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If you are an NP writer, this means you write…

Epic stories: Since you have an enormous imagination that gets its ideas from the world around it, the people you meet, and what you have also read and watched (Si), your story is likely to be epic and sprawling, set in a fantastical world straight out of your own imagination with underlining themes of greatness. (Please see: J.R.R. Tolkien, and George R.R. Martin.)

If you happen to be an NTP writer, it also means these epic stories are full of…

Controversial questions: You aren’t merely content to color inside the lines, you want to re-define the lines, challenge established characterizations, and ask hard questions of your reader. You want to make them re-evaluate their belief system and consider alternate points of view, such as “what exactly is right or wrong?” Most of all, you want to challenge social conventions. You have that externally-focused imagination and internal reasoning that makes you a master of sarcastic criticism of society – in other words, you’re Terry Pratchett.

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If you happen to be an NFP writer, your stories will be centered around…

Incredible characters: People are important to you – their stories are important for you to tell. You are going to write a world full of vivid, rich and emotionally deep characters that will resonate with your audience, either prompting their sympathy or their personal identification with that character. Relationships will play a large role in your stories. (If you are an ENFP writer, this will give you a brilliant, sprawling plot-based story full of unforgettable characters – you’re Charles Dickens. If you’re an INFP writer, characterization is at the heart of your story – and you’re J.K. Rowling.)

NP writers have the potential to be the greatest novelists of all time, because they have such rich imaginations. Unfortunately, there are also pitfalls that come with being an NP writer.

You can…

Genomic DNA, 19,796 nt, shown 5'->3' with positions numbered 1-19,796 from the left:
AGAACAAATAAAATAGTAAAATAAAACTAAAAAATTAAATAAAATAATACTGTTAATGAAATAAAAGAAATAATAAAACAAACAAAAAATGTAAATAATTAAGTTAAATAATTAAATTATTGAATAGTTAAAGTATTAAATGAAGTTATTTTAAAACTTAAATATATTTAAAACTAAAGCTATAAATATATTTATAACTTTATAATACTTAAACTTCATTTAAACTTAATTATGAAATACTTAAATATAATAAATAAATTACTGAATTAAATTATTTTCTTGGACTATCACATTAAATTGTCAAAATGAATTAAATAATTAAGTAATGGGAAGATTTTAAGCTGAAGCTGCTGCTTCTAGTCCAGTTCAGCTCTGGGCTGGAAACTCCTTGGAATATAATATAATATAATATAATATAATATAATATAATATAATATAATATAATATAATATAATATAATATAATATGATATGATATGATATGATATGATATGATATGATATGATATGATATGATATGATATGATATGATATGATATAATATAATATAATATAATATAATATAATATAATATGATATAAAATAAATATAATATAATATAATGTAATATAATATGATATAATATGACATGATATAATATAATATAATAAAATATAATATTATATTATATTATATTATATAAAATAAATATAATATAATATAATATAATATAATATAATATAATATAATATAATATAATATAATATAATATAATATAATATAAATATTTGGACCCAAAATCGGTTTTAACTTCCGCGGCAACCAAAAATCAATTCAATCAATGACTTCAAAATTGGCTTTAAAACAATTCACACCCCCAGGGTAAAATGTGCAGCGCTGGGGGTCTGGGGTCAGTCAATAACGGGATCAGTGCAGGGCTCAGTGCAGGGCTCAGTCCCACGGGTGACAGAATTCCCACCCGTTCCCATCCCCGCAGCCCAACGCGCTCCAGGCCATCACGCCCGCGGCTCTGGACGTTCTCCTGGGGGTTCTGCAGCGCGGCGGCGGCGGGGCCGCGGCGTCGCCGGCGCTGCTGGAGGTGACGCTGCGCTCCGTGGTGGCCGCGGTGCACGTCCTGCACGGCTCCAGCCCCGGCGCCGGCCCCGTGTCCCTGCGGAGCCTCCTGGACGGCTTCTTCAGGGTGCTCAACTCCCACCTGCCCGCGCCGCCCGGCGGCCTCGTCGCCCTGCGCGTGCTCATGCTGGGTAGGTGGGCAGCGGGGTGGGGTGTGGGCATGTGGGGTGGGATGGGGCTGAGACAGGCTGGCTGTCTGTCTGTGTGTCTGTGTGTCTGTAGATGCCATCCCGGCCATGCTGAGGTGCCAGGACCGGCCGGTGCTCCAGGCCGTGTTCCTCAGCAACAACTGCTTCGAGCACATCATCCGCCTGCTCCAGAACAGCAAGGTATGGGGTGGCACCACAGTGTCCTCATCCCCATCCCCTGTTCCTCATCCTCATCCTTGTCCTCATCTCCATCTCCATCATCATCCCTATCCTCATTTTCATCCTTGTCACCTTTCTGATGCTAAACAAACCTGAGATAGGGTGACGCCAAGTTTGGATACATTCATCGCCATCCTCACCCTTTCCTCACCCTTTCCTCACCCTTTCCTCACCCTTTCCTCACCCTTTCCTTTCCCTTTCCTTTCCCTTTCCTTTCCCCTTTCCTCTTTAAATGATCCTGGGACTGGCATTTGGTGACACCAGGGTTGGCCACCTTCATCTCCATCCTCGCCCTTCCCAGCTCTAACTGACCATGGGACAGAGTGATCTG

Get distracted: Become so fascinated with world building that you neglect to finish your book, or it takes you years or even decades to bring your story full circle. (Martin and Tolkien both struggle with this.)

Have too many characters: The more imaginative you are, the more characters are going to jump into your story, and make it important to you to flesh them out and give them stories of their own. This means you might go six chapters without seeing your protagonist. (Tolkien, Martin, and Dickens struggle with this.)

Take unnecessary side trails: Imaginative minds full of many ideas can get distracted and go down rabbit trails that have no real bearing on the main plot. This means the book is longer than it needs to be and moves at a slower pace than it should.

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NFP writers are going to have a natural flair for dialogue and sentence structure that the NTP writer lacks. NFP’s are more people-centered, with better communication skills, where NTP’s are rationality centered and do better at thinking than talking. As a result, the NTP is going to struggle with…

Awkward dialogue and long sentences: Your dialogue is going to be more formal and less emotional, because you are less emotional. It will sound stiff unless you focus on strengthening that aspect of your writing. The Intuitive-Rational brain functions differently than an Intuitive-Feeler brain, as well, so your sentences may be overly long, or hard to read.

The tendency to sound pretentious: You learned a ton of big words at a young age and love to use them. But the everyday reader doesn’t appreciate feeling “stupid” because they have to look up 15 letter words. Keep it simple, if you can.

Mostly, though, you procrastinate. Even if you want to finish your book, you put off working on it. So, how can you write amazing novels and finish them before getting distracted or bored? How can you avoid some of your flaws while enhancing your naturally awesome abilities?

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Set a word limit for your novel. It will give you an end in sight and keep you on target. If you write always aware of the word limit, you won’t be as tempted to derail your main plot.

Keep a character jar. When a new character hints to you that he has a terrific life story, write it down and put it aside. His story needs told, but not in this book. Write your next book about him.

Have a deadline. 80k words in 3 months is very doable. 80k words in 4 months is even more doable. The sooner you finish this story, the sooner you can move on to the next.

Read it out loud. This will help you catch weird sentences, repeated words, and awkward dialogue.

Don’t compare your writing to that of a writer of a different personality type. Emulating a type of writing that doesn’t come naturally to you will be a difficult and frustrating experience. So what if your style doesn’t appeal to a certain kind of reader? Another kind of reader is going to LOVE YOU, but they can’t unless you write the stories and characters that come naturally to you. An emotionally-driven reader isn’t going to enjoy an NTP’s plot-driven, rather logical narrative, but the NTP down the block will adore you.